God, grant me the serenity
In an instant I received both serenity and wisdom: I can’t do anything to solve this sleep-silly problem.
There is only one solution to this problem: Max and Jack just need to grow up.
They need to grow up and out of this problem.
And they will. The solution is already in place. As I write, their cells are turning over, bones are getting larger, and neurons are rapid-firing in their growing brains. When I kiss their chubby toes, I often wonder how much longer they’ll stay scrumptious before they morph into stinky man toes. They are growing and I can’t help it.
Strike that. I do help them grow. Everyday I actively participate in making them larger people. I will continue to feed them, love them, nurture them and guide them. They will grow up and out of my arms soon enough.
The solution is in place.
All I have to do is wait. Oh, if I could control the hands of time: fast, slow, forwards, backwards, still, moving.
The things I cannot change.
This morning the boys were noisy. Last night’s electrical storms made our clocks blink nonsense, so I had to reach for my phone to see if it was time to be angry or happy to see them.
They were clear.
Max urged Jack to go to our room: Go ask Mommy or Daddy. Mommy, ask Mommy.
Thud, thud, thud. His soft pads hitting the wood floor. Jack appeared at my head and I feigned surprise.
I have to go potty, he smiled.
Jack hasn’t mastered climbing onto the toilet himself or pulling down his pants. We really should dig out the small stool we used to keep in the bathroom before we got the larger steps. The steps work best for reaching the sink, but are too tall to reach the toilet. It’s a small bathroom, so we really don’t have space for both stools. For now, this is the price we pay for a potty-trained toddler.
I got up, relieved that Jack was relieving himself before breakfast without a fight.
Max came down from his bunk bed with a shy look across his face until I said, Good morning. That is the cue for a hug and kiss and means he will not be in trouble for getting up too soon. Luckily, he was happy to be the first four-year old to use the toilet this morning, rather than the begrudged second boy to use it. These days they fight for first all the time. That and the middle, meaning one brother takes a prime spot on a chair while pushing the other off to the bare edge. These mini-battles erupt all the time, except when they don’t, and our home is given a moment of unexpected tranquility.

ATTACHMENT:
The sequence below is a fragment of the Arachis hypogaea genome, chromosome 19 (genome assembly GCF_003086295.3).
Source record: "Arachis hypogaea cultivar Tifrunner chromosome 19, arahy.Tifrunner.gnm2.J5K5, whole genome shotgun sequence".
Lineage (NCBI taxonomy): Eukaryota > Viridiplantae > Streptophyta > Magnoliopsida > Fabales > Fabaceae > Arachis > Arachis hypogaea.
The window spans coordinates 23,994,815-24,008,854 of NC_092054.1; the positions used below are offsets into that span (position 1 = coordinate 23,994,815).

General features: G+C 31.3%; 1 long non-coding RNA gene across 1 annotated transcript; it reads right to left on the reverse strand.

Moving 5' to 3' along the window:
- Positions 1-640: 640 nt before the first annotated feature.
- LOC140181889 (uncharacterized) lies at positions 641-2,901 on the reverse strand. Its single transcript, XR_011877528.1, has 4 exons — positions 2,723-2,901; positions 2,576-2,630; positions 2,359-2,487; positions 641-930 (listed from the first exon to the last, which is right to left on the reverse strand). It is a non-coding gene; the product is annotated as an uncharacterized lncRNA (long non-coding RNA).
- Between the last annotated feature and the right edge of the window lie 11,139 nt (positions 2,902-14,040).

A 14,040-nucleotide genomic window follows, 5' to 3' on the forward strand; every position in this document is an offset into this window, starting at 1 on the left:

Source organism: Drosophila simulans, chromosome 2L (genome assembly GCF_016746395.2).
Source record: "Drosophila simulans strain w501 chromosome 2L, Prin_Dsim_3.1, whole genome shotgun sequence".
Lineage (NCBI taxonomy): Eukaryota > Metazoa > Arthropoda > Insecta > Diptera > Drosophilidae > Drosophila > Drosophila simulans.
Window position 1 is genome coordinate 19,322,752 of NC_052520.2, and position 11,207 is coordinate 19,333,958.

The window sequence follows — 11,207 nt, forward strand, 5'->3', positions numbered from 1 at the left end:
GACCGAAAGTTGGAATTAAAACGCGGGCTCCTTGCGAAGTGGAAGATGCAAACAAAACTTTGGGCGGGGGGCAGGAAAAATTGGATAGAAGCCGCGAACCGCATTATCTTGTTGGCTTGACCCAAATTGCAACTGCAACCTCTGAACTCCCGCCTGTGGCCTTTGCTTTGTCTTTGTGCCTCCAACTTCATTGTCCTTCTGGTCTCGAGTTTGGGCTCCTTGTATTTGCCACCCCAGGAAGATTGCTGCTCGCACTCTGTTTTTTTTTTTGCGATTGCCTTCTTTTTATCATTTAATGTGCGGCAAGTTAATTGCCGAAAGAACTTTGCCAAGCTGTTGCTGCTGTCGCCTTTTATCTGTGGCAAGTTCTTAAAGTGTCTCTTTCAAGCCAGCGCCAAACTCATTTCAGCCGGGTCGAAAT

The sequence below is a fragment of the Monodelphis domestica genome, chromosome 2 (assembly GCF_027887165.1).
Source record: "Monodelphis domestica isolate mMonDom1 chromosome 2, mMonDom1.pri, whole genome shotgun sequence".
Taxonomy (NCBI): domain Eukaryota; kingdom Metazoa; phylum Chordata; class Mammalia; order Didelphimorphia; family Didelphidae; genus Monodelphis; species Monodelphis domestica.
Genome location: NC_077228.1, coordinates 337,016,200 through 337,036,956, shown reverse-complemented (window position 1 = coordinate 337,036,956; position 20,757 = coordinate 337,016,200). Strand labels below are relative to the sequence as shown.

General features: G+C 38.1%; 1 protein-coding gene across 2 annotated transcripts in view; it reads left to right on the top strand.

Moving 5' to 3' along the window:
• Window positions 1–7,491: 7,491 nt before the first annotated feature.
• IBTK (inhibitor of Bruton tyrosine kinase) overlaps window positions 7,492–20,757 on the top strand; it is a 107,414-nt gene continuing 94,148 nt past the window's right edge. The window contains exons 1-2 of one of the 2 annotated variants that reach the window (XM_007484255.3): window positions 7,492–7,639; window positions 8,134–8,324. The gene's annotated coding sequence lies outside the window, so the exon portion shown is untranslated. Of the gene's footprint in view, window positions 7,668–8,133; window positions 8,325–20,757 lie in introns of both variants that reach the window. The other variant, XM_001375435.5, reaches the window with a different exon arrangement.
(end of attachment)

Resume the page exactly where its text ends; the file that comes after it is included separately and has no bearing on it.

The boys left the bathroom towards the dining room and I stopped back in my bedroom for a bra. I was going to let Andres sleep, but the dog distracted the boys from their quest for food, so I spotted a delicious opportunity. I climbed back into bed and said, Let’s cuddle, knowing it would end badly. I didn’t care. I wrapped myself in my husband’s arms and positioned my head so that the sunbeam peeping in from the gap between our black-out curtains would hit my closed eyes.
Human beings are programmed to wake to light. The sun activates hormones to release in our bodies and sleep shrugs off our shoulders effortlessly. Waking up in a darkness means a slow, grumpy start to the day. My head is full of all kinds of facts like this.
Fifteen seconds later, the pitter-patter of eight feet pounded towards us. The soft, springy pads of my sons’ kissable baby feet were almost drowned out by four eager paws hitting the wood floor. Max must have figured out the gate to let the dog out.
Listen: our home is small. They were close and getting closer. But in those brief seconds, as those eight feet scurried happily towards us, certain to break the spell, I had time to ponder life.
The amount of life crashing towards us was bigger than the sunshine.
Brighter than sunlight.
I am awake.